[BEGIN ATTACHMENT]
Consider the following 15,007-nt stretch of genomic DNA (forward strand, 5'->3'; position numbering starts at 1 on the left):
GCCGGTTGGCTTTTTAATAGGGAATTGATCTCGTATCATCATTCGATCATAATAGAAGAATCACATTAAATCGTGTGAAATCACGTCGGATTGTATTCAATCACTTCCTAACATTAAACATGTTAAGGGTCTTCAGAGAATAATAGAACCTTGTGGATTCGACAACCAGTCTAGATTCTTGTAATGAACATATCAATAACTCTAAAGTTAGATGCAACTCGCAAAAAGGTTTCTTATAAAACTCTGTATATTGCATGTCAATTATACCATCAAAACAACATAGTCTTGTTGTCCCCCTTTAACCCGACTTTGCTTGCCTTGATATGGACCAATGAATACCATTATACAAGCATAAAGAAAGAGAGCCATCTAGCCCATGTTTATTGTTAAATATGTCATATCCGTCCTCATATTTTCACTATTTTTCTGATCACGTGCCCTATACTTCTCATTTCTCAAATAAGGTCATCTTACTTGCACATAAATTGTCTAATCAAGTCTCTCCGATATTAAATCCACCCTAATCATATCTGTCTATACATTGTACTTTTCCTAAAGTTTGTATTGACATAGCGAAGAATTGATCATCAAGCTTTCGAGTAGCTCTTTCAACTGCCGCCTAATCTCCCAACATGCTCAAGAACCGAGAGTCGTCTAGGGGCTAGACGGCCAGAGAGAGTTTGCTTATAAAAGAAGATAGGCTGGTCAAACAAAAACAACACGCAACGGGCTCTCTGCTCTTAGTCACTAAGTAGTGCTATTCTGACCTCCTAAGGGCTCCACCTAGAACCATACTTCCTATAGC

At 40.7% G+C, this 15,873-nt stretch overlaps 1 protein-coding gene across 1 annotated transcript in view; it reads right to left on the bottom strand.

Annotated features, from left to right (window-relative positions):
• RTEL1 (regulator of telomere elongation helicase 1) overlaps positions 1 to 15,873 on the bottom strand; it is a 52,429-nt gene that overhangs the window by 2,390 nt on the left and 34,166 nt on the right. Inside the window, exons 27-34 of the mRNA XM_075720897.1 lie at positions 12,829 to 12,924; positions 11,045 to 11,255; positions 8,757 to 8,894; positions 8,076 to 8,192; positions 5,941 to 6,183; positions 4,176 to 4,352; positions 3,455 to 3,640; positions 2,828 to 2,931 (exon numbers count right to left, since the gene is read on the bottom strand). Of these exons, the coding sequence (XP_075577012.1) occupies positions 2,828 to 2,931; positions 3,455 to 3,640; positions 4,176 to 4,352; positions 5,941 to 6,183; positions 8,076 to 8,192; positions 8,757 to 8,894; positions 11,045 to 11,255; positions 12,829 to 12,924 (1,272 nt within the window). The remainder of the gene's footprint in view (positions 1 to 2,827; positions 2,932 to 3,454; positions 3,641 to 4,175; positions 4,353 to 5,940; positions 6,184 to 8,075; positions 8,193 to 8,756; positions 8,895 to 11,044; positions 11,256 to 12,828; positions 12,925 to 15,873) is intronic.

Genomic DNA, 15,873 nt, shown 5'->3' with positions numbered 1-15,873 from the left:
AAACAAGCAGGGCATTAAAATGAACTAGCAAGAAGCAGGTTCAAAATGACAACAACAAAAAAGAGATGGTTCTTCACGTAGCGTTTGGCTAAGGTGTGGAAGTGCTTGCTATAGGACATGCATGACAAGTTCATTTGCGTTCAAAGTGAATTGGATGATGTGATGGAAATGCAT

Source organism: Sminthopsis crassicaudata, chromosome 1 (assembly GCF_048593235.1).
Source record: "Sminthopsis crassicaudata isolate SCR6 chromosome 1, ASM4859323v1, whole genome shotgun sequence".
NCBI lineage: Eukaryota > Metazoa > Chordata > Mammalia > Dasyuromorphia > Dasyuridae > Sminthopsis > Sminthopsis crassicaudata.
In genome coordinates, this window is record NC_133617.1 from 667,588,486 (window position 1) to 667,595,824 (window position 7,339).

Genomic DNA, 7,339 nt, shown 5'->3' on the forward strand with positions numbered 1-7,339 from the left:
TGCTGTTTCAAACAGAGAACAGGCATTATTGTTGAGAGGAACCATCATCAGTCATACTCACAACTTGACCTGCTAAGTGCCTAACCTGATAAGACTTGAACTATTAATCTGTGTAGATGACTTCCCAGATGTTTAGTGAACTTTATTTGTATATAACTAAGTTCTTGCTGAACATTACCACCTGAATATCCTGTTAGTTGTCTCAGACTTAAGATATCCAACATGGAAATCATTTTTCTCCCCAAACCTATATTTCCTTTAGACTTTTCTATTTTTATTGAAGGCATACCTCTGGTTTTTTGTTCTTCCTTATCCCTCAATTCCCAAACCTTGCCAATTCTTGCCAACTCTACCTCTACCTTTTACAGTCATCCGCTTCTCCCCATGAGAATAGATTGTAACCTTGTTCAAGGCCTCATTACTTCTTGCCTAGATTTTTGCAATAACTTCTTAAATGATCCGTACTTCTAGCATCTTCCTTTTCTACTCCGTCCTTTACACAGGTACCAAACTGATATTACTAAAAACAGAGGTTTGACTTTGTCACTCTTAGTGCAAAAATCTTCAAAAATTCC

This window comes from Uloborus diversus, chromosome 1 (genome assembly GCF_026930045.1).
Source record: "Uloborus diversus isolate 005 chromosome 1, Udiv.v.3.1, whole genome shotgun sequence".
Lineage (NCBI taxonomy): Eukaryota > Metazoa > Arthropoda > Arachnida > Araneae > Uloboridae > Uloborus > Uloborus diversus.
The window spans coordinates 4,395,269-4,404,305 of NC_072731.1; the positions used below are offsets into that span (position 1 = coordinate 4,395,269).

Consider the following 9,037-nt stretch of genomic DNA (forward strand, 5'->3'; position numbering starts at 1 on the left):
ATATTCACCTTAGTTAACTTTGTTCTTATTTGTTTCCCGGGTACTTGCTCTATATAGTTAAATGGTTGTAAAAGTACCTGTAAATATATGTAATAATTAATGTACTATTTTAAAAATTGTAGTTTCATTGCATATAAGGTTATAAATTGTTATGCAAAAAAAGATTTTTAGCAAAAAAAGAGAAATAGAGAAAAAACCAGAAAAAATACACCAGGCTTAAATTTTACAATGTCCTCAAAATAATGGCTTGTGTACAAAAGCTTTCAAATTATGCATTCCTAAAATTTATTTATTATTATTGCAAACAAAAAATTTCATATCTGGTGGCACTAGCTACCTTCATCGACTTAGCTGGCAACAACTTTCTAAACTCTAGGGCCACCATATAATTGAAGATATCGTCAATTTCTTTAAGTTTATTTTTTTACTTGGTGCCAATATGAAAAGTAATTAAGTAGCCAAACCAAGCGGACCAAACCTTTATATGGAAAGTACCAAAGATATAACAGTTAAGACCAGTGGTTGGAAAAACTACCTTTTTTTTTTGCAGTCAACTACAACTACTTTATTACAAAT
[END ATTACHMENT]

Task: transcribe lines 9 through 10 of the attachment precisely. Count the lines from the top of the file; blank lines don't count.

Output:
Source record: "Sminthopsis crassicaudata isolate SCR6 chromosome 1, ASM4859323v1, whole genome shotgun sequence".
NCBI lineage: Eukaryota > Metazoa > Chordata > Mammalia > Dasyuromorphia > Dasyuridae > Sminthopsis > Sminthopsis crassicaudata.